Budget debate: $12 million top-up for arts and culture support

The $12 million is in addition to the existing $75 million Arts and Culture Resilience Package. PHOTO: ALAN NG

SINGAPORE - Another $12 million in aid will support recovery in Singapore's arts and culture sector.

Minister for Culture, Community and Youth Edwin Tong announced the top-up in Parliament on Thursday (March 10) during the debate on his ministry's budget.

It is in addition to the existing $75 million Arts and Culture Resilience Package (ACRP), which was first announced in 2020 to help the sector through the Covid-19 pandemic and which Mr Tong said will be fully utilised by the end of this financial year.

Schemes under the package include the Venue Hire Subsidy, which offers arts companies a stepped-down rate of 30 per cent.

The subsidy supported more than 1,700 live performances and other cultural events in 2020 and last year. It will be extended for another three months till June 30.

The National Arts Council will introduce a new Sector Transformation Fund, focused on projects that improve audience experiences, organisational efficiency and revenue streams. This fund will also support projects previously funded by the Organisation Transformation Grant (OTG) if they have potential for further gains.

The quantum for the OTG will be bumped up to $40,000 from $30,000.

The National Heritage Board (NHB) will incorporate this grant into its schemes for the heritage sector to cater to larger-scale and longer-term projects.

The grant will also be offered to business associations to encourage transformation in historic districts. The first window for applications opens in May and the second in November.

Mr Tong said the ministry is focusing on three key areas: Digitalisation as a key enabler; supporting self-employed people with skills acquisition and better work environments; and building vibrant spaces that keep up with emerging trends and better meet practitioners' needs.

Ms Low Yen Ling, Minister of State for Culture, Community and Youth, as well as Trade and Industry, highlighted Singapore Art Museum's new Tanjong Pagar Distripark (TPD) space as an example of the latter. It attracted more than 17,000 visitors during Singapore Art Week in January.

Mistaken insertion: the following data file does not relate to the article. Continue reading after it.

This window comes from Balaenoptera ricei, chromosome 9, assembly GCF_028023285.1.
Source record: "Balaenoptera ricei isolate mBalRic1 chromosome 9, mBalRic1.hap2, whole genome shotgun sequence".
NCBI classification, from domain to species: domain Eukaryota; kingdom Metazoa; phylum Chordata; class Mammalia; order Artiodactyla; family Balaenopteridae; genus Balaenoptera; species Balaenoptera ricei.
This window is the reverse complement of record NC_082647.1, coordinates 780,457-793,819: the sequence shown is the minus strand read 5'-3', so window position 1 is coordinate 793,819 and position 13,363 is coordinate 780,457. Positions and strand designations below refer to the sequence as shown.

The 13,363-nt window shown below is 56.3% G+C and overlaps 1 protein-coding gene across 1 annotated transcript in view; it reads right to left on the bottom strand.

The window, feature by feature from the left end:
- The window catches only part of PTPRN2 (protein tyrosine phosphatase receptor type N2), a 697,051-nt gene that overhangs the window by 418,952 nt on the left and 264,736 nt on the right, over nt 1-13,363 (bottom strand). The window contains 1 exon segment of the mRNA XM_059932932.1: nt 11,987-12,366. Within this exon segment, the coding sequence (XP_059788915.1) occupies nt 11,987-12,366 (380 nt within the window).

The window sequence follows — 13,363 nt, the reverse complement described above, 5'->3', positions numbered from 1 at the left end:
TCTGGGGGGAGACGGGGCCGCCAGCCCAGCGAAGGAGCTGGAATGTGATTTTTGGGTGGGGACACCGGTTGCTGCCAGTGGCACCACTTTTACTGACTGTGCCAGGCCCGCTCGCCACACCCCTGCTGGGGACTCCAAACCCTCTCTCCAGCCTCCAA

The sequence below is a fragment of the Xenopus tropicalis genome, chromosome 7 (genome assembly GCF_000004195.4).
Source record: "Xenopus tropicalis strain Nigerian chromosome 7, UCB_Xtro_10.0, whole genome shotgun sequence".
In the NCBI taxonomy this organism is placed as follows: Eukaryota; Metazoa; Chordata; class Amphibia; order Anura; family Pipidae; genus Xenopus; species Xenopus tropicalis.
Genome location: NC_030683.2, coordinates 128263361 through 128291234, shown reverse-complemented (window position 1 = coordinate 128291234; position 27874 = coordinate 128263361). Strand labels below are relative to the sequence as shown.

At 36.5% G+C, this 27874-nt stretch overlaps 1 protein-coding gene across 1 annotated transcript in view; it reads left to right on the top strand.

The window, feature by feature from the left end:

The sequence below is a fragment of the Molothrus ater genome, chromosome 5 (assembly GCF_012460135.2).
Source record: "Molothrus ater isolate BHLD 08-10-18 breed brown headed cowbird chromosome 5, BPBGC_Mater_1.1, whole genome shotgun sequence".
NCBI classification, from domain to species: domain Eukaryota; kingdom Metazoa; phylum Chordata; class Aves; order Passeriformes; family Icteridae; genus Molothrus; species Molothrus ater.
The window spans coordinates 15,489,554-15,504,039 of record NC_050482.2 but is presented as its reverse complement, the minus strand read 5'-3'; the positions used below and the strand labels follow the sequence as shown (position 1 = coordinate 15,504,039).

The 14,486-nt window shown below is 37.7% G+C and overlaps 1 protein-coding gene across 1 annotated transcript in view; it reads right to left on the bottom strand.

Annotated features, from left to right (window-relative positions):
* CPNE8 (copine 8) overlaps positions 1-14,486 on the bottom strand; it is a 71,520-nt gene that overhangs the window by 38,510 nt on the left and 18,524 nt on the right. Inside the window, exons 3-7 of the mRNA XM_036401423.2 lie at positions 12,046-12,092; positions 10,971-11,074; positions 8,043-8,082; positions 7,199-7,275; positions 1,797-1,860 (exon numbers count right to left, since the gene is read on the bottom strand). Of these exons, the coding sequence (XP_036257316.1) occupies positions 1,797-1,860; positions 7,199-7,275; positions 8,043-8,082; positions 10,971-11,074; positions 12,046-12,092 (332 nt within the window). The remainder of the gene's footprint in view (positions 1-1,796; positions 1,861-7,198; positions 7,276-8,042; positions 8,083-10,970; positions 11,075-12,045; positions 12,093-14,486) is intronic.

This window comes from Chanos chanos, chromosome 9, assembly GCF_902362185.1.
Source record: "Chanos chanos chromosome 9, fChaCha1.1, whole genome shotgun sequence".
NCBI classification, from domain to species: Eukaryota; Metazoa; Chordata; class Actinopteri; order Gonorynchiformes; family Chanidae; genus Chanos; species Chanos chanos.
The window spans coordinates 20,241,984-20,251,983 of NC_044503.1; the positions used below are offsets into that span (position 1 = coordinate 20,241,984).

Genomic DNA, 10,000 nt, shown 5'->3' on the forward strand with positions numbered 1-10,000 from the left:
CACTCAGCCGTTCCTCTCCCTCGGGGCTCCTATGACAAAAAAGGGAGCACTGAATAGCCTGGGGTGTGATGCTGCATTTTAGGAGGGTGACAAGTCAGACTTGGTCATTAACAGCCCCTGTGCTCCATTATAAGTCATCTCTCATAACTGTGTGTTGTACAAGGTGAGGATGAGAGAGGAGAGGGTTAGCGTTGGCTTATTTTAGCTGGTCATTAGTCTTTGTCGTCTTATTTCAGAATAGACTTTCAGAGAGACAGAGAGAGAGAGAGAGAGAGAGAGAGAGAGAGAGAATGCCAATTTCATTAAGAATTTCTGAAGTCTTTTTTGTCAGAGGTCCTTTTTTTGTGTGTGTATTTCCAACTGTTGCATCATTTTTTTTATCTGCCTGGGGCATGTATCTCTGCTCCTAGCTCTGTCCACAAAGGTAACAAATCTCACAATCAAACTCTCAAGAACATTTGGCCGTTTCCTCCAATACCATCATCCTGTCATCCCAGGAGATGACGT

She added that the NAC and the Singapore Land Authority's partnership to refurbish arts and culture sandbox spaces at 52 to 56 Kampong Java "will offer artists of various disciplines an affordable place to focus on their experimental and creative process".

"NAC will seek views from the arts community on the use of these spaces in the first half of this year," she said.

Grant schemes introduced over the past two years under the ACRP will be streamlined. The NAC has included the Capability Development Scheme for the Arts and the Digital Presentation Grant in ongoing grant schemes, while the Self-Employed Persons Grant will be incorporated into the existing Presentation and Participation, and Capability Development grant schemes.

The Government is also topping up the Cultural Matching Fund with $150 million in its ongoing effort to encourage cultural philanthropy.

Mr Tong said: "The top-up will encourage cultural philanthropy and enhance the sustainability of the arts and heritage sectors."

This is the second top-up for the fund, which was launched in 2013 with $200 million. It provides a dollar-for-dollar matching of private cash donations to arts and heritage charities. The first top-up of $150 million was in 2017.

To date, 111 arts and heritage charities - over two-thirds of those in Singapore - have applied to the fund at least once and received over $300 million in grants.

The number of applicants has increased by almost 50 per cent, from 56 in 2014 to 83 last year.

Mr Tong said: "We want to sustain the momentum of giving, and to encourage charities to keep up fund-raising efforts and forge a relationship with their own ecosystem of donors."

He acknowledged the difficult time experienced by the arts and culture sector as the pandemic shut down live venues. "We navigated it through financial and targeted support. But we know, ultimately, audiences are the lifeblood of the arts. Therefore, the resumption of arts and culture activities in a safe manner has been a priority for us."

He also reiterated the Government's commitment to supporting the sector: "We must act proactively to protect and sustain a thriving and innovative arts and culture sector. If this becomes an unintended casualty of the pandemic, we will lose a sense of who we are as a nation, and what makes us special and sets us apart as a people."

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